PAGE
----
13. The apparatus of claim 9 wherein the outer collar comprises at least one:

at least one wiper made of flexible material;

a brush made of flexible material; and

a blade made of hardened material.

14. The apparatus of claim 13 wherein the flexible material is one of rubber, wire, nylon, polyester, or combination thereof and the hardened material comprises at least one metal.

15. The apparatus of claim 13 wherein the at least one wiper, the brush, and the blade are attachable and detachable.

16. The apparatus of claim 9 further comprising at least one of:

at least one bushing;

at least one rotary seal;

wherein the at least one bushing and the at least one rotary seal are in communication with the outer sleeve and the inner sleeve.

17. A method for use with a tool string to clean well casing in a downhole well operation, the method comprising:

pumping fluid down the tool string;

activating a cleaning apparatus coupled to the tool string, wherein the cleaning apparatus comprises:

an inner collar coupled with the tool string and comprising and at least one flow port; and

an outer collar comprising at least one jet port in fluid communication with the at least one flow port; wherein the outer collar rotates about the inner collar in response to fluid flow through the tool string.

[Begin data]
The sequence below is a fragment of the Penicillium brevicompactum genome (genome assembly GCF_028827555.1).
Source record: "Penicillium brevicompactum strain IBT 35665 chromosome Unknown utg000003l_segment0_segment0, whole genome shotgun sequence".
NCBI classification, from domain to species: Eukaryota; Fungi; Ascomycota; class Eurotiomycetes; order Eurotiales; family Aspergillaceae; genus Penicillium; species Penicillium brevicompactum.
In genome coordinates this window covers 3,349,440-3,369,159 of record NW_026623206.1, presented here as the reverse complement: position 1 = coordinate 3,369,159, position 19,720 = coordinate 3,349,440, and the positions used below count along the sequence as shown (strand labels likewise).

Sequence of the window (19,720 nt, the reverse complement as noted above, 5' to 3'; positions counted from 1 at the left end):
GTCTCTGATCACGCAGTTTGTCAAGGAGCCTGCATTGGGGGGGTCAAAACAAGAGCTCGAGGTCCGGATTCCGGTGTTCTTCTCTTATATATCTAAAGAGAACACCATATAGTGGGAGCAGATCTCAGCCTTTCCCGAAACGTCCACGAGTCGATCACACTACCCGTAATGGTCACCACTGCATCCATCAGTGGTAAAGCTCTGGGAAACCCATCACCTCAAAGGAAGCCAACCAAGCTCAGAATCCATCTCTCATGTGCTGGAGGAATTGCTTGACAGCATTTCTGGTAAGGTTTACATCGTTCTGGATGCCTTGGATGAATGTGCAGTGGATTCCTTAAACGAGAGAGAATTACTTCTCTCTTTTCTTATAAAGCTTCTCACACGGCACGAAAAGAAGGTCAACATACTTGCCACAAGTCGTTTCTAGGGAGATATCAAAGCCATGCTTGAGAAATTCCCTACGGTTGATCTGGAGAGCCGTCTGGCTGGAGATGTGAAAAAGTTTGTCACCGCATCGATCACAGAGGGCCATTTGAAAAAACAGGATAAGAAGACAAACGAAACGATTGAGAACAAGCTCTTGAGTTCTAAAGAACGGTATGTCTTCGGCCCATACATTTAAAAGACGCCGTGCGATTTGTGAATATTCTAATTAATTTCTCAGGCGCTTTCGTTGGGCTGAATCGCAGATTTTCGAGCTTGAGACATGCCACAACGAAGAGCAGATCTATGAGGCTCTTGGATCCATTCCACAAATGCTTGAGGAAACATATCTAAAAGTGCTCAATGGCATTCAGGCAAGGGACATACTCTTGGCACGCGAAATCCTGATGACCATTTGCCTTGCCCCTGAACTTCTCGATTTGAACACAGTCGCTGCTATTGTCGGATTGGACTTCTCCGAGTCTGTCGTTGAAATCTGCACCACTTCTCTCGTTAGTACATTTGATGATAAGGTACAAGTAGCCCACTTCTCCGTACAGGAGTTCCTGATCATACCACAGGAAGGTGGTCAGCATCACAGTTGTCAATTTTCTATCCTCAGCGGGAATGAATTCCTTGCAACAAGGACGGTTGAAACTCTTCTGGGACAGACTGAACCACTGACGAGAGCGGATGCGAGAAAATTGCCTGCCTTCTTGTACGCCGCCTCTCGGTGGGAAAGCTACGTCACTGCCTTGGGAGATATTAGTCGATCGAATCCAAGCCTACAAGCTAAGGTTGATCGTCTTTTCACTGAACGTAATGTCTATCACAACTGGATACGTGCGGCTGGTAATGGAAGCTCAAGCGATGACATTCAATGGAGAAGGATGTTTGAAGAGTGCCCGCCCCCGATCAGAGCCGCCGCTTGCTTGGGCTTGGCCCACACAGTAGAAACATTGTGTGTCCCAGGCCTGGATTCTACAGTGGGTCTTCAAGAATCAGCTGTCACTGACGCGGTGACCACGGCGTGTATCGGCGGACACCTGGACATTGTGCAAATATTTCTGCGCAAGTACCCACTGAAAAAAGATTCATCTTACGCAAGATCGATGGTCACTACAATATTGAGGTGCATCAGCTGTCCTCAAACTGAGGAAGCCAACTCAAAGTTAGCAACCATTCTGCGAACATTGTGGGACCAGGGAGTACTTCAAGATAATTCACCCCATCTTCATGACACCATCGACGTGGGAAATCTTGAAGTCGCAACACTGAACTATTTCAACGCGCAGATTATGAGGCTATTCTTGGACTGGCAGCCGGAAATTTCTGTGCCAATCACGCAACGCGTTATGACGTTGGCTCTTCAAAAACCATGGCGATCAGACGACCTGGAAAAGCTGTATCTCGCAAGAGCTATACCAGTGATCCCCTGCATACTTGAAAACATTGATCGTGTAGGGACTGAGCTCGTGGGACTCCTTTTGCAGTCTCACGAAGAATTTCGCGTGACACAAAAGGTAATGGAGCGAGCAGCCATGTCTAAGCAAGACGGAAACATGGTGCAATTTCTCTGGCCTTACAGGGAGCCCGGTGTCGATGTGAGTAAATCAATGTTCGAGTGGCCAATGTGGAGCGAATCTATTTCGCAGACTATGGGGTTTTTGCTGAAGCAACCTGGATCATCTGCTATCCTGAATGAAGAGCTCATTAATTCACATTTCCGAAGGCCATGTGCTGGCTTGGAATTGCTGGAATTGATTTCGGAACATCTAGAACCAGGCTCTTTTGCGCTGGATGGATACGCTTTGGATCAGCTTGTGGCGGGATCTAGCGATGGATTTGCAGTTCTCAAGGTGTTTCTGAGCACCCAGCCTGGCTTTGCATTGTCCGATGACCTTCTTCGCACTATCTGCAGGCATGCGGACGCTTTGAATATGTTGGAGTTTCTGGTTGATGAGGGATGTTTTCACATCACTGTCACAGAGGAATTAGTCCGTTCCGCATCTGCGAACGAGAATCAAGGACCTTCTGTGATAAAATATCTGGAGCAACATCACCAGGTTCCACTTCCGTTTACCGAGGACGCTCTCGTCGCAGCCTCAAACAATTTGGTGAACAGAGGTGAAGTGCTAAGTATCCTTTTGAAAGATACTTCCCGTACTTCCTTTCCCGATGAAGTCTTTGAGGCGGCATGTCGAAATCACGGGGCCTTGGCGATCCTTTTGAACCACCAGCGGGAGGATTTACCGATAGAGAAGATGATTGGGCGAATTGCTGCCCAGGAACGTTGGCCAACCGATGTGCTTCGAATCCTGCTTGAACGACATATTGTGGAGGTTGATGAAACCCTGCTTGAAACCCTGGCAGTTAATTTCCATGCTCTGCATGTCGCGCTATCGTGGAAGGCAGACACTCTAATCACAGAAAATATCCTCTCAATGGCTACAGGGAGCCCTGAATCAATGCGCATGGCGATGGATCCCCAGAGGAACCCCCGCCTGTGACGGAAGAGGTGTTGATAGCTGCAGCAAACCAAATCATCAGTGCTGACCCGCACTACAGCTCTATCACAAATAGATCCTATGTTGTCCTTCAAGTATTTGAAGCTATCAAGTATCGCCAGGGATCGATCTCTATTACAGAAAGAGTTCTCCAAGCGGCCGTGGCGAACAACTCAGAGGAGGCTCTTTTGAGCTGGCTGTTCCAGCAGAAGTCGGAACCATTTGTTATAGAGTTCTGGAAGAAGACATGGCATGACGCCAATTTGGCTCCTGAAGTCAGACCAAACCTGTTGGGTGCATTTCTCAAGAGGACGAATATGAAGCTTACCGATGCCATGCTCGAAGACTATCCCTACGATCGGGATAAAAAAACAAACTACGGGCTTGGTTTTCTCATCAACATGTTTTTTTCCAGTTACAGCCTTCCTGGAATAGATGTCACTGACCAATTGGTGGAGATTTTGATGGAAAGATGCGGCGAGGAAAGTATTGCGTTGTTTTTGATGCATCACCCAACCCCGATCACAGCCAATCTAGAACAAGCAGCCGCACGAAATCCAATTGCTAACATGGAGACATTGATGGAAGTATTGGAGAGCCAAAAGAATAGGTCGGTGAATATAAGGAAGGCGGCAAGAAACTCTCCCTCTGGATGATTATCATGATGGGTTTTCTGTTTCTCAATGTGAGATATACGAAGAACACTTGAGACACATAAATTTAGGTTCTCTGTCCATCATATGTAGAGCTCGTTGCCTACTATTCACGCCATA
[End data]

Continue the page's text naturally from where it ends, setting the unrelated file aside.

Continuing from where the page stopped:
18. The method of claim 17 wherein the inner collar further comprises an actionable sleeve, wherein the actionable sleeve is moveable from a first position to a second position causing the at least one jet to be in fluid communication with the at least one flow port in response to the fluid flow through the tool string.

19. The method of claim 17 wherein the inner collar remains relatively stationary with respect to the rotation of the outer collar.

20. The method of claim 17 wherein the at least one jet port is angled in a way that a portion of force generated by the fluid flow through the jet ports induce rotation of the outer collar in the opposite direction of the fluid flow.

Description:
A FLUID FLOW ACTIVATED ROTATIONAL CLEANING TOOL

BACKGROUND